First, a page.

The start-up investor Johann “Hansi” Hansmann recently celebrated great success. But how do you actually become someone like him?

Johann “Hansi” Hansmann loves to win. If necessary, also against yourself. When cycling, for example. In his prime, he spooled 8,000 kilometers per year on his mountain bike. Using an odometer, he kept a precise record of the routes traveled.

Hansmann is a numbers person. In the end he had his agitation with the numbers. Then the language learning service Busuu and the cost comparison portal Durchblicker were sold.

Busuu and Durchblicker are start-ups, i.e. technology companies that their founders sell to large companies if they are successful. Hansmann was invested in both. So he made a good cut. Like in 2015 with the Runtastic fitness app.

Guardian angel for young entrepreneurs

After all, Hansmann is a business angel. A guardian angel for young entrepreneurs. Who is at your side with words and deeds. And with money. He has given a total of dozen start-ups on their toes. Hansmann enjoys cult status in the business world.

Kurier/Juerg Christandl

But where does his money come from? What is the origin of its success? Because the now 70-year-old only became a business angel when others were already going into early retirement. Hansmann was born in Vienna in 1951.

The father made it to the head of the patent and legal department at the track construction machine company Plasser & Theurer. He has to protect the company’s patents. Hansi is characterized by being “right”. And winning.

Crossword with the stopwatch

The father is in constant competition with Hansi. Crossword puzzles, for example, are solved with a stopwatch. Father and son have fun doing it. That is why Hansmann has no childhood trauma. On the contrary. Hansmann loves competition. Actually very un-Austrian.

He attends grammar school, HTL and is studying economics. After his first job, he switched to a Shell subsidiary. Because of the first major oil crisis in 1973, oil companies like Shell decided to become vendor companies at the time.

The flycatcher

Shell is now selling flycatchers. The so-called Vapona Strips (commonly known as fly picks). Greasy adhesive strips that looked like a tape measure and that hung from just about every living room ceiling at the time.

Kurier/Juerg Christandl

And it is precisely in the store of the mineral oil multinational that Hansmann is the chief financial officer. It is the beginning of his career as a number fox. But first, Hansmann asks himself a question: Where do I earn the most? Answer: In the pharmaceutical industry.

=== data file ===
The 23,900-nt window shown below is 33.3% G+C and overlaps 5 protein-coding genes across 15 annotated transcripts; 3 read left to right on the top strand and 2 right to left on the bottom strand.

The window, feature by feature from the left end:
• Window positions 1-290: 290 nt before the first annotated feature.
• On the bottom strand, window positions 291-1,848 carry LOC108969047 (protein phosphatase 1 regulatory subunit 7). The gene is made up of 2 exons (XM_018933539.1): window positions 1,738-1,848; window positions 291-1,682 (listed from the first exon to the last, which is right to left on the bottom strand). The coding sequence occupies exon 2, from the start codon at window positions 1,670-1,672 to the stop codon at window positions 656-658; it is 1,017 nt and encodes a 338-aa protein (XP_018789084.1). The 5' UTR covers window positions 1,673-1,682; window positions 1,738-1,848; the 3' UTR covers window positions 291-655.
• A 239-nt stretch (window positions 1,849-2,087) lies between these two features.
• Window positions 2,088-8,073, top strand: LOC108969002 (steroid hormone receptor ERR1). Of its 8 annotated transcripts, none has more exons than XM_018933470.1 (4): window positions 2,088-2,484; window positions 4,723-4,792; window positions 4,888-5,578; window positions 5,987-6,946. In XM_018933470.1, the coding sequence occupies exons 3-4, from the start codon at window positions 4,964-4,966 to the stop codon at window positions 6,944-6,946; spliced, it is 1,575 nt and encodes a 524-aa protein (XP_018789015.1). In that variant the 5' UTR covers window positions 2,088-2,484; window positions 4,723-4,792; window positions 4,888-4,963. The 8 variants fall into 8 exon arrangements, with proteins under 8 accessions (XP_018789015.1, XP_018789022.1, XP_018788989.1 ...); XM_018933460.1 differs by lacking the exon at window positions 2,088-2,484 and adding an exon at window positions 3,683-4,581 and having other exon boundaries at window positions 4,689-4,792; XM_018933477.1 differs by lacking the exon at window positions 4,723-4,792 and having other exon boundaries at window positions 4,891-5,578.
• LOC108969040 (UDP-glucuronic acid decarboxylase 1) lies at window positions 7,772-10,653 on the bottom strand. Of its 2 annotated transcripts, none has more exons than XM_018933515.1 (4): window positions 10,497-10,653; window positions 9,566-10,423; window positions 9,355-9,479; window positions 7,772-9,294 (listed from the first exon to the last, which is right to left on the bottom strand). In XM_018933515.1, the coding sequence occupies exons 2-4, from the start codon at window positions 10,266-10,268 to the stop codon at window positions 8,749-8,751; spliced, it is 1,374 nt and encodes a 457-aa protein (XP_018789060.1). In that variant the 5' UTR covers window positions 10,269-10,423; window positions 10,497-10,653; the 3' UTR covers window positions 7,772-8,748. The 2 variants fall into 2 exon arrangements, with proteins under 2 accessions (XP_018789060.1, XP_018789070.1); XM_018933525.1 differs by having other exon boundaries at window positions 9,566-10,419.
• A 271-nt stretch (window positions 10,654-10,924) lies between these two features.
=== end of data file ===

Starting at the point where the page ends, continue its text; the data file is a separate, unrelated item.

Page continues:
Hansmann goes to the global corporation Wellcome. In 1992 he became General Manager of Wellcome in Spain. A dream. He loves the country and knows the language. And here lies the origin of his later success.

The pharmaceutical giant Glaxo was on a shopping spree back then. Like Wellcome, Glaxo also operates a large production facility in Spain. After a takeover battle on the stock exchange, Glaxo merged with Wellcome. The new giant only needs one plant in Spain, the second is due to close.

Lazy compromise

The union and the public are alarmed. Hansmann has an idea: He wants to buy the work! All are happy. The previous owners, as well as the government in Madrid. A closure would have meant a lot of fuss.

However, Hansmann has to make a lazy compromise. He has to take two management colleagues on board. Two Spaniards from noble circles with good contacts in politics. It needed these contacts for the deal.

Hansmann and his two co-owners take over the state-of-the-art plant near Madrid with 300 employees at the time for one euro. Hansmann later called it “a good deal”.

His career as a pharmaceutical entrepreneur turns out to be a huge success. He expands and even sets up his own generics company. Generics are counterfeit drugs from original preparations whose patent protection has expired.

From then on, every pharmaceutical company can manufacture and sell this product. Provided you have taken care of the registration.

The 9/11 setback

Hansmann only has one problem: his partners, who prefer to talk than hack. A thought matures in Hansmann: Sell. The whole beautiful small but now fine corporate empire in one package. Because that brings the best price.

After all, four US corporations are interested. Hansmann sets a deadline for their offers: September 11, 2001. When two planes crash into the World Trade Center that day, the offers burst. A major setback. Success is never a one-way street.

In the end, Hansmann sold his pharmaceutical company. But it took years and he had to break his empire into pieces. He and his two partners earned a total of 50 million euros in the process, Hansmann later said. How much of it he received remains his secret.

In the years that followed, he sank a lot of money with a sports restaurant in Madrid. A defeat. But ultimately good. Because the winner Hansmann has known since then that one cannot always be successful.

Because only around ten percent of his start-up investments were really “super-mega” later on. Just like Busuu and Durchblicker now. But this is another story.  

By Editor

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